I think both David and Lou get it absolutely right. We need as students and educators to remain open to diverse, humanizing narratives and multi-layered readings in texts and in the world around us. And we also need activist students and a grassroots social justice movement that organizes to close the interconnected gaps in wealth, in educational acheivement, and political participaton. As Freire described it, we need an educational praxis engaging our students in authentic dialogue, reflection and action. It was only when my students first spent real time with their cameras documenting Lonnie’s school (much like the schools they had attended), and then documented classes in the Riverdale school, that the inequities and injustice came into real focus for them. And for Lonnie’s mother Liliane, too! Once she saw in the film what a science class could look like with microscopes in them in the “better” schools, she became outraged at the stark differences in the school her children attended. Its the possibility of juxtaposition of images and stories that enabled my students, Liliane, and the viewers to begin to understand something of what race and class means in our school system, and society at large. Then, the juxtaposition across time of 13-year-old Lonnie and 34-year-old Lonnie raises questions about the long term toll inequities in our schools take — zooming in on the personal struggles of a family in crisis and out to the structural isssues underlying a society in crisis. We on the crew were all deeply disturbed at finding out what had become of Lonnie, who we had known as this bright, gifted and talented kid. We could see his growing alienation and anger at his situation even back then. And the seeming indifference in some of his teachers and counsellors. And his struggles as an adolescent to gain visibility and recognition in his schools and even in his home with his mother. Maxine Greene asks us how we as educators and engaged citizens can refuse to accept things as they are, and help our students regain their visibility and humanity. In response to this film, Debbie Meier said she worries that many of us who were born into priviledge need to develop more of a sense of empathy for families like Lonnie’s. Instead, we too often blame the poor for their poverty and dont acknowledge how lucky we are and how unfair things are. (And yet, we would certainly not send our children to a school like Lonnie attended and would flee from a community where he lived.) I think it comes back to seeing the interconnected and multilayered stories of our students and their families and communities, their histories and their futures; holding on to a respect and sense of empathy for them and their struggles; and an anger and outrage at the conditions, the elites and the larger system; and somehow also holding onto a sense of hope, resilience and determination to take acton in the face of it all.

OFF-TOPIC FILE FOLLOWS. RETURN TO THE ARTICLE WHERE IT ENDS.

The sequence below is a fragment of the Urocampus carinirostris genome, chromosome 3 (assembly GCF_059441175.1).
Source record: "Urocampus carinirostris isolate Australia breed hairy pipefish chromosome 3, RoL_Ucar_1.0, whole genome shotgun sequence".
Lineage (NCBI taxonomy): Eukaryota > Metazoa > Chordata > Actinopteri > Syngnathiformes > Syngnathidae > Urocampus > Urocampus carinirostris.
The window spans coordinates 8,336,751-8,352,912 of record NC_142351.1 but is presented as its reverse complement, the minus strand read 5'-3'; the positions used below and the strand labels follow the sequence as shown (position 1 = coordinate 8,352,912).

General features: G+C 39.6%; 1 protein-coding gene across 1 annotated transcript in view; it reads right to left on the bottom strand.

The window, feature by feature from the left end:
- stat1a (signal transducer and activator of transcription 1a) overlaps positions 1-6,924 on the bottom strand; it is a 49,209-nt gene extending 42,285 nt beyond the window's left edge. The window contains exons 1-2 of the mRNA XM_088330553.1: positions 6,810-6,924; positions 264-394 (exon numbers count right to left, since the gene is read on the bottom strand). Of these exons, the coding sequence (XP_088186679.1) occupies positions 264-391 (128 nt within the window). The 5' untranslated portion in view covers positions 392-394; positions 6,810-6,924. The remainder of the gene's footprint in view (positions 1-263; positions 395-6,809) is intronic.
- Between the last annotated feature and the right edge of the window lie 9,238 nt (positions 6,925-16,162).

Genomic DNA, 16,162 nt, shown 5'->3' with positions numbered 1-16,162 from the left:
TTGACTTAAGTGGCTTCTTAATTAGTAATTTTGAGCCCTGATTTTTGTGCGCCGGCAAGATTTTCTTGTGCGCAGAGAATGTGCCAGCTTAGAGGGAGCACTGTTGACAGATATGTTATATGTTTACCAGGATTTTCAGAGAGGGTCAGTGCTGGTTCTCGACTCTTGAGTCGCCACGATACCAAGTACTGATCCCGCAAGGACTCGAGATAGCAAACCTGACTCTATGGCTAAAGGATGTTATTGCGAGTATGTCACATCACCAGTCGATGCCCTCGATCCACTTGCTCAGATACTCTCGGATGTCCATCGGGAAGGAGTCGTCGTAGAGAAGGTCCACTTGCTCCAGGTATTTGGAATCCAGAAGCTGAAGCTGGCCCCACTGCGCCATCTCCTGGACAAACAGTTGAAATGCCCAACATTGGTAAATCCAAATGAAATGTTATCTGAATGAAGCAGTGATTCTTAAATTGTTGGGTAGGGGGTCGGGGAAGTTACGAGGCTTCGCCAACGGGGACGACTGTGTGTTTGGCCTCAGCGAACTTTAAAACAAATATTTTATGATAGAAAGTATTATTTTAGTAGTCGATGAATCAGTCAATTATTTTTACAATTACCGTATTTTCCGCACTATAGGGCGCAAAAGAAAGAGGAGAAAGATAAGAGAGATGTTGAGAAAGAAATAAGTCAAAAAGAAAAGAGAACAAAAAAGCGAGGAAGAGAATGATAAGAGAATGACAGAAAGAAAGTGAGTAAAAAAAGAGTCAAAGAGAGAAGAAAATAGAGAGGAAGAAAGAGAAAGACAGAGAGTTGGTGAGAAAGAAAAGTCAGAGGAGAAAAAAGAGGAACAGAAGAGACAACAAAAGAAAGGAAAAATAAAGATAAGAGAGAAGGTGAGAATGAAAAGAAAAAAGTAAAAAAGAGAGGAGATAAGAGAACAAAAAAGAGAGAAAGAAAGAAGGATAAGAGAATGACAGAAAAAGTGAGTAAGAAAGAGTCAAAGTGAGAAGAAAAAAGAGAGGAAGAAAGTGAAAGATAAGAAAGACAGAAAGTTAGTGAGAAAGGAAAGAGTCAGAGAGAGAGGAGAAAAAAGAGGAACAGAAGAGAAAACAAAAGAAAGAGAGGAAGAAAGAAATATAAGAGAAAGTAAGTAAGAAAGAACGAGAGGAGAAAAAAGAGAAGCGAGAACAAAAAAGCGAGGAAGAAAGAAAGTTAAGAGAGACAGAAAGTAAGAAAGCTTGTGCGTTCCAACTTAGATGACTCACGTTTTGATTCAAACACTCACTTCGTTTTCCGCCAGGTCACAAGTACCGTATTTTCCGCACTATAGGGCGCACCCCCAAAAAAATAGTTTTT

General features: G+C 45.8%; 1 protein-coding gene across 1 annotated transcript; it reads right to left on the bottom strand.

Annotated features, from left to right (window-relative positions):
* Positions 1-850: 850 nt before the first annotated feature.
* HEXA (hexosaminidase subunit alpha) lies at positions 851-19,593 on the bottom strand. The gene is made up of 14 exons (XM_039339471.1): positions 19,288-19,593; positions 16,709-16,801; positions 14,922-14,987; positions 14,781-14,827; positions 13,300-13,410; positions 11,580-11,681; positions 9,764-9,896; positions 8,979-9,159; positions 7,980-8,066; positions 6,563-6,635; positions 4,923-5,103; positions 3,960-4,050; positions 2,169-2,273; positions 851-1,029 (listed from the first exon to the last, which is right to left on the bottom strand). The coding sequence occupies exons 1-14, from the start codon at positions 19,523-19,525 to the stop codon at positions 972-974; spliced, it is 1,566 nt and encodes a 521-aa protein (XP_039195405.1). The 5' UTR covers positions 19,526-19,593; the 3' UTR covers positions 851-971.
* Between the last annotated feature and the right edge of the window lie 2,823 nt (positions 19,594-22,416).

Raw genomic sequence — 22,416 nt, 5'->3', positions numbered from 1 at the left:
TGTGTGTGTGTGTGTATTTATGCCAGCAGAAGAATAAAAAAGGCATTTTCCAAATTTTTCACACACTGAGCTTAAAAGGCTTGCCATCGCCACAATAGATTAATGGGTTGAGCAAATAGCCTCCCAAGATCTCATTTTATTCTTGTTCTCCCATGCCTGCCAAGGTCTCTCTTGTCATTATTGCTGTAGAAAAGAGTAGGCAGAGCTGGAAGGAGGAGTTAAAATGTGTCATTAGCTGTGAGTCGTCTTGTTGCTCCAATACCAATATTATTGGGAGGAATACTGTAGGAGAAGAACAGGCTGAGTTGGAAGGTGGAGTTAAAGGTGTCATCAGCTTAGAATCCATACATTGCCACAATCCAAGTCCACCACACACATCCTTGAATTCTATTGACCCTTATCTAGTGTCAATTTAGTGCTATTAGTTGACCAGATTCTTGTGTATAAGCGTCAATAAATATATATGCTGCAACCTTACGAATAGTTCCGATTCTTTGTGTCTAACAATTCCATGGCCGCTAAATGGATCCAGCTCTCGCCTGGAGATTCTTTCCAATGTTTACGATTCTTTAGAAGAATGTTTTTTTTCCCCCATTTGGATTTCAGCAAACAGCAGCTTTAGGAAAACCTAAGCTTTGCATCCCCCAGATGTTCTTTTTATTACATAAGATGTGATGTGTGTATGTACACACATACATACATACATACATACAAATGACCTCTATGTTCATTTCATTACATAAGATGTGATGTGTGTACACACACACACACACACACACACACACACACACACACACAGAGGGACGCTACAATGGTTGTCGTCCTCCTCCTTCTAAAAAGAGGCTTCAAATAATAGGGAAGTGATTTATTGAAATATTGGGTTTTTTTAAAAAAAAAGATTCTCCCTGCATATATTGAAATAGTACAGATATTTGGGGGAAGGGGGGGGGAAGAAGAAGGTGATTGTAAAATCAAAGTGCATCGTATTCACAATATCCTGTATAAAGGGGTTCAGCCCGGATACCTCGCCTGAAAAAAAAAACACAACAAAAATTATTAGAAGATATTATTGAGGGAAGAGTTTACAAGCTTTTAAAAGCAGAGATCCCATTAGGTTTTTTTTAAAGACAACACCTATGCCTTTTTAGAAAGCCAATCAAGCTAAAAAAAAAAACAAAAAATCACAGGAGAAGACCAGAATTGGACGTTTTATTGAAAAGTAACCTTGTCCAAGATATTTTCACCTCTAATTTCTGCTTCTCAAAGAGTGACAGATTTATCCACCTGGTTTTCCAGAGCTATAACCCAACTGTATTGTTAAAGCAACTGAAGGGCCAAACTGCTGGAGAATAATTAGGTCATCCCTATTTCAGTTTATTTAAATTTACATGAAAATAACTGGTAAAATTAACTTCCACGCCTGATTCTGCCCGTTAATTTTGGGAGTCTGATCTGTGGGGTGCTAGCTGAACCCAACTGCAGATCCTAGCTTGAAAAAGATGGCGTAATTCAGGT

2. David Wandera says:

    In the Bakhtinian sense where everything has a history and where we come to a text (including the multimodal text presented in both this video and in Steve’s workshop at Bread Loaf) with an implicated hearer-listener, for me, watching this video and reflecting on the workshop, and then zooming out to think of the local level of meanings which some of the key terms (“access,” “poverty,” “justice/injustice,” etc.) carry, I wonder whether we see more than one story being told. I imagine that in an interconnected world there are several possibilities for ways that meaning is proposed, recognized and gets taken up etc. In such a multilayered reading, the pursuit for healthy foods (as one example from the workshop) becomes more than just a quest for health (since as we have learned from initiatives such as the Navajo-Kentuckians project here at Bread Loaf that food is not just food). Culture, heritage, personhood and a whole sense of world-mediation are implicated and entailed in food; that is if we consider the ways communities eat, the what-is-eaten, etc. Perhaps we can consider how the pursuit of healthy foods and a healthy diet ought to be informed by humanizing processes which acknowledges and affirms the individual while recognizing multifaceted narratives of “good eating”. In the same manner then, we might also need to have a conversation on the various narratives that emanate from Lonnie’s story which raises points, counterpoints (and then some) about the role of education (broadly defined) and socialization in a pluralistic world.

  3. Lou Bernieri says:

    It seems to me we need to do two things. We need a grassroots social justice movement that will force political, judicial and economic elites to stop their
    neoliberal assault on the US and world populations. As long as they have the power to immiserate the majority of the world for their own profit and power, they will continue to do so. At the educational level, I think we
    also need a grassroots movement that joins students, teachers, and the
    community in community organizing for educational reform. Until communities take back their educational systems from elites, these communities will continue to be exploited and their educational systems destroyed, to be replaced by crippled systems and for-profit schools. Activist students, I believe, are the key to
    this work. There are millions of them and once given the chance to join the struggle for social justice, most will eagerly hop on the bus. At a pedagogical
    level, democratic, student-driven methods that give youth agency and freedom
    are the key to enfranchising and empowering youth. This dry, intellectual response to the powerful video and Steve’s questions does not belie the fact that any sentient human being’s response to the video is fury and anger at the profound cruelty and injustice of elites who control our economy, our education system and much of our lives. While they live in their gated mansions, take vacations in the Alps and Cancun, send their children to tony private schools where upwards of 60,70, 80 k per year is spent on each student, and drive cars that cost more than many people’s houses, the youth and adults in these videos endure enormous and uneccessary suffering, hopelessness and death. Many kudos to Steve and EVC. Their pedagogy as well as their productions are models for all of us to learn from.